Earlier today, the U.S. Citizenship and Immigration Services (USCIS) announced the agency has received enough H-1B petitions to meet the total statutory cap of 85,000 visas allotted under law for fiscal year (FY) 2018.
This marks the fifth consecutive year in which the visa cap was reached within days of USCIS accepting petitions for the upcoming year, demonstrating both the necessity and limitations of the current immigration system. For example, USCIS received 236,000 H-1B petitions for FY2017, surpassing the record breaking total for FY2016 by 3,000 petitions.
Once again, the agency will be forced to turn away some of the best and brightest people we need to create new technologies and grow our economy. Instead, they will be welcomed elsewhere to compete against the United States.
It goes without saying that a healthy innovation ecosystem requires access to talent to flourish. Tech companies—of all sizes, from top brands to the most promising startup—rely on the ability to recruit and retain the most qualified individuals from across the world to innovate, grow, create jobs, and compete globally.
Unfortunately, in the United States, supply does not currently meet demand.
Recent studies by the New American Economy (NAE) found that last year alone there were over 3.3 million open science, technology, engineering, and math (STEM) jobs posted online. Moreover, today, it is estimated that there are over half a million open computing jobs across the country. However, in 2015, U.S. universities only graduated 92,172 computer scientists and a quarter of those, 24 percent, were foreign students.
This is not just a challenge for companies in Silicon Valley. This a national problem. The situation is even more dire for employers in rural states who confront a much larger STEM shortage than the rest of the country.
Looking ahead, the U.S. digital economy, which grew two percent in 2016, will only continue to flourish and further accelerate the demand for qualified talent. Many ITI member companies are already actively working to reverse our STEM shortage, investing tens of millions of dollars in programs designed to help educate and prepare students, and to train American workers with the skills they need to pursue tech jobs. Still, the tech industry cannot wait because innovation moves at the speed of light, and to keep advancing and competing around the world, we rely on H-1B visas to help fill our countless, immediate vacancies.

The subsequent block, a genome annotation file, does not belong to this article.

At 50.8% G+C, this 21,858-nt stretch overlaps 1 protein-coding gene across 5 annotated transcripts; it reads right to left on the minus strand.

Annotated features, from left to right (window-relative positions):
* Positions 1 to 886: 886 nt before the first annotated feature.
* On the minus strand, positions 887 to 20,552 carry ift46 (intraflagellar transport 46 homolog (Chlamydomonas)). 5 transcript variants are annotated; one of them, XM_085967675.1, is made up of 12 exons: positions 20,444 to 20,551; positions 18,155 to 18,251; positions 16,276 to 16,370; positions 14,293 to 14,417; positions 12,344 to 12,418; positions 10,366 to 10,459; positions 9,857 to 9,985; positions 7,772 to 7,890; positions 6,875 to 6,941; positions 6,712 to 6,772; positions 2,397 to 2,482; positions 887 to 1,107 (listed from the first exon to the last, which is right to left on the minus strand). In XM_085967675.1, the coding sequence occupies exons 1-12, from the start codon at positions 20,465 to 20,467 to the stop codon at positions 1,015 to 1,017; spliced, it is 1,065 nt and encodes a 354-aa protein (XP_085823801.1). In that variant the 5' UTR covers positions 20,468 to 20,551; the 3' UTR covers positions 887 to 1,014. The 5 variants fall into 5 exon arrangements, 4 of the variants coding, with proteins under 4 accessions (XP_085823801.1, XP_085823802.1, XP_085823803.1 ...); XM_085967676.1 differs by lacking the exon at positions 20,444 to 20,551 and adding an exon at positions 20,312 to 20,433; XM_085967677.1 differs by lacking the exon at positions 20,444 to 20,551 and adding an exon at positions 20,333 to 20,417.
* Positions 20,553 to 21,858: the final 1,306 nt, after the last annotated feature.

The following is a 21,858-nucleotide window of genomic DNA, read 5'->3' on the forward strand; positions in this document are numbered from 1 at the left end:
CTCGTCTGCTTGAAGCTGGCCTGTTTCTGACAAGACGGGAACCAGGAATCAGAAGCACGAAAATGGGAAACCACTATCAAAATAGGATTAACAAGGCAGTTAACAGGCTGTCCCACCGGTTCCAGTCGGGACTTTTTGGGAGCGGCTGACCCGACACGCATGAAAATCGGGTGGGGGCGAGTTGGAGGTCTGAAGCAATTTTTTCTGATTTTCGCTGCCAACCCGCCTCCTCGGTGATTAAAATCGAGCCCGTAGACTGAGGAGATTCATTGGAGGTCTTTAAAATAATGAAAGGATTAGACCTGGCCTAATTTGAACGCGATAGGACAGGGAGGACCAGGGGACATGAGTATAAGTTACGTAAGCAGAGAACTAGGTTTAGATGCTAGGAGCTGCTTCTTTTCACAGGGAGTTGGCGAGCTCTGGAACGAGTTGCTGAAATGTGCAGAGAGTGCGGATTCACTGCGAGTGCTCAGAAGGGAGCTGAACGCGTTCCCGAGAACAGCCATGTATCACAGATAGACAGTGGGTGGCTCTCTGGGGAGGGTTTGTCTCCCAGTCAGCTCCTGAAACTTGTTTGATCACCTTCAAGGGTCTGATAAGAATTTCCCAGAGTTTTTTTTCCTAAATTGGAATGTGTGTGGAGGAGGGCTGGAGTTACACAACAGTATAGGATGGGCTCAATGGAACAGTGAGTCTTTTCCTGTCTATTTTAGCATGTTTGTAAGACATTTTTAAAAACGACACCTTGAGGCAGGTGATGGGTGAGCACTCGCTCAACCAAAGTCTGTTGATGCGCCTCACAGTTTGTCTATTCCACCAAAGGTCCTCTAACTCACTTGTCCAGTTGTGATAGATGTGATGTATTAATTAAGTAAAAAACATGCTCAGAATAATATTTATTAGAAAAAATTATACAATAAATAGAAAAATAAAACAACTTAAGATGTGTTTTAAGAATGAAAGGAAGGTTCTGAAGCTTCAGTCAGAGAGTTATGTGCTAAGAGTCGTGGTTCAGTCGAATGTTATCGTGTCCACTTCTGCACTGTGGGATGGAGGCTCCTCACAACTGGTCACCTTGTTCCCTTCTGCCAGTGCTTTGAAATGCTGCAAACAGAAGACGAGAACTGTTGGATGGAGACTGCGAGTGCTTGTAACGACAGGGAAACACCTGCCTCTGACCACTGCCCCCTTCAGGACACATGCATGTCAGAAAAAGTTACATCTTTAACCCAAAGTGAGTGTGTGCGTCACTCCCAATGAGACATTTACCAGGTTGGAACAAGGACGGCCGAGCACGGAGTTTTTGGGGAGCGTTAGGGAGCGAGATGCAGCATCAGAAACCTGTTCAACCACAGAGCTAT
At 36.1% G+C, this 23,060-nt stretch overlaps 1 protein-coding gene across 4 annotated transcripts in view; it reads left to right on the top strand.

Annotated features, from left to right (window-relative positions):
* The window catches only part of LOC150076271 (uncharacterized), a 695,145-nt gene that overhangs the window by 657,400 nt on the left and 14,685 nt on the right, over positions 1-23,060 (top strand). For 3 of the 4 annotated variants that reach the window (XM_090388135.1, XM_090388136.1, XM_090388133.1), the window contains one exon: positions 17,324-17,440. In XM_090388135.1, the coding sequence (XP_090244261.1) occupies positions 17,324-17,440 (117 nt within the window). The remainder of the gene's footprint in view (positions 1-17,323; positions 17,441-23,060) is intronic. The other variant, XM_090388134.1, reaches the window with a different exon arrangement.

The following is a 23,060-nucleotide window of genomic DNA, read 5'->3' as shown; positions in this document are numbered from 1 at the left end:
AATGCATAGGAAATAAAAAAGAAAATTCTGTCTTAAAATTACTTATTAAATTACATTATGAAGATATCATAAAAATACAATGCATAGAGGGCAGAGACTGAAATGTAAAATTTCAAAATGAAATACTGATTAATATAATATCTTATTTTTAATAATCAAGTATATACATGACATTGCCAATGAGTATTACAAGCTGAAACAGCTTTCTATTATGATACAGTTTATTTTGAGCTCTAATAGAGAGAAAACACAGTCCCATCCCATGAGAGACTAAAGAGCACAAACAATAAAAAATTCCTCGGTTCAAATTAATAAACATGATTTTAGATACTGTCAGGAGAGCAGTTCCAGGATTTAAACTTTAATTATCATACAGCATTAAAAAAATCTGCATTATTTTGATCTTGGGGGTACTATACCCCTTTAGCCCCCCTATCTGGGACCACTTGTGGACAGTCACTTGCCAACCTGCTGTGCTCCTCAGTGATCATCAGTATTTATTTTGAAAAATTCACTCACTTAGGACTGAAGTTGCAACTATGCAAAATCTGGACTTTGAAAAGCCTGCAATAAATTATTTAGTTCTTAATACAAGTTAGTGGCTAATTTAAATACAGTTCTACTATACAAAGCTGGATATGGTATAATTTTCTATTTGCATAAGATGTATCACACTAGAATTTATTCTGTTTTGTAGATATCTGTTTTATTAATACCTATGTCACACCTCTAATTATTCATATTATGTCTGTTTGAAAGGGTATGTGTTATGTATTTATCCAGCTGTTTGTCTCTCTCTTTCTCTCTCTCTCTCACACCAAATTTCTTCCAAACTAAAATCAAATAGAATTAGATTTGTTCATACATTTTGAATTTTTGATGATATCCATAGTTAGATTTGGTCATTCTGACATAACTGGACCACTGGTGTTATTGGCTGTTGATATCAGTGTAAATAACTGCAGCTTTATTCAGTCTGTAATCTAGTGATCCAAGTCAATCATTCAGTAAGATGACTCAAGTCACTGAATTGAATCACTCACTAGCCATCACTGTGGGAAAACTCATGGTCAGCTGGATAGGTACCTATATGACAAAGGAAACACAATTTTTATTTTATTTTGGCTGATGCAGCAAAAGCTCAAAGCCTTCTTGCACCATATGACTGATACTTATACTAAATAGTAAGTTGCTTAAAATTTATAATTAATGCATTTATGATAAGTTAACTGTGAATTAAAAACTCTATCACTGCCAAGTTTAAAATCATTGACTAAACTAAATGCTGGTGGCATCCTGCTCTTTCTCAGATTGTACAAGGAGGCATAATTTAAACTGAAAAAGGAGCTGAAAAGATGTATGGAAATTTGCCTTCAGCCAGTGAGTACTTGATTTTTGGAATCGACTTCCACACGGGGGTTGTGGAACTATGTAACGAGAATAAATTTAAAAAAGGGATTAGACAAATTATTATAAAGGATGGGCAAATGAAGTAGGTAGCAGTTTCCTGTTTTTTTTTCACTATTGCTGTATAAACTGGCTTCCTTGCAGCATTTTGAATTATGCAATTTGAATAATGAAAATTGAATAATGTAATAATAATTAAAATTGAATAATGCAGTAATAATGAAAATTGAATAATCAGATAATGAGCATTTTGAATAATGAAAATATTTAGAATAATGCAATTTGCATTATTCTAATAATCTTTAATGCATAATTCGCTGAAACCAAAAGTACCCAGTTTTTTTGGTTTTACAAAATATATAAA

Furthermore, we need to recognize the value H-1B employees contribute through their ingenuity to our innovation ecosystem—they help innovate and grow America’s tech economy. In fact, it’s been estimated that over 230,000 more computer jobs would have been created for U.S. workers if the talented people denied H-1B visas in 2007 and 2008 had been welcomed to innovate here in our country, instead of by our competitors overseas.
Today’s USCIS announcement once again underscores the limitations of our high-skilled immigration system, whose dysfunction continues to fail us rather than work for us.
Innovation is the name of the game and the race is on for talent. Governments around the globe recognize effective immigration policy leads to increased economic competitiveness, and look to shift the innovation hub from the United States to their respective countries. The United States can—and must—do better, especially if we are going to maintain our leadership in this space.
Policymakers need to remember: good paying tech jobs will not go unfilled; it is better that we fill these openings here at home, instead of sending tech jobs overseas. The Trump Administration and Congress should take this opportunity to pass meaningful high-skilled immigration reform.
Without thoughtful action, we will continue to jeopardize the growth and competitiveness of our tech sector and overall economy.